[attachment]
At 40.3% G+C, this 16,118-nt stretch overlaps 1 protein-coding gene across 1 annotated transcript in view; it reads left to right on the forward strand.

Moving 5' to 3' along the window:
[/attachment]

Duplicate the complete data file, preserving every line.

At 40.3% G+C, this 16,118-nt stretch overlaps 1 protein-coding gene across 1 annotated transcript in view; it reads left to right on the forward strand.

Moving 5' to 3' along the window: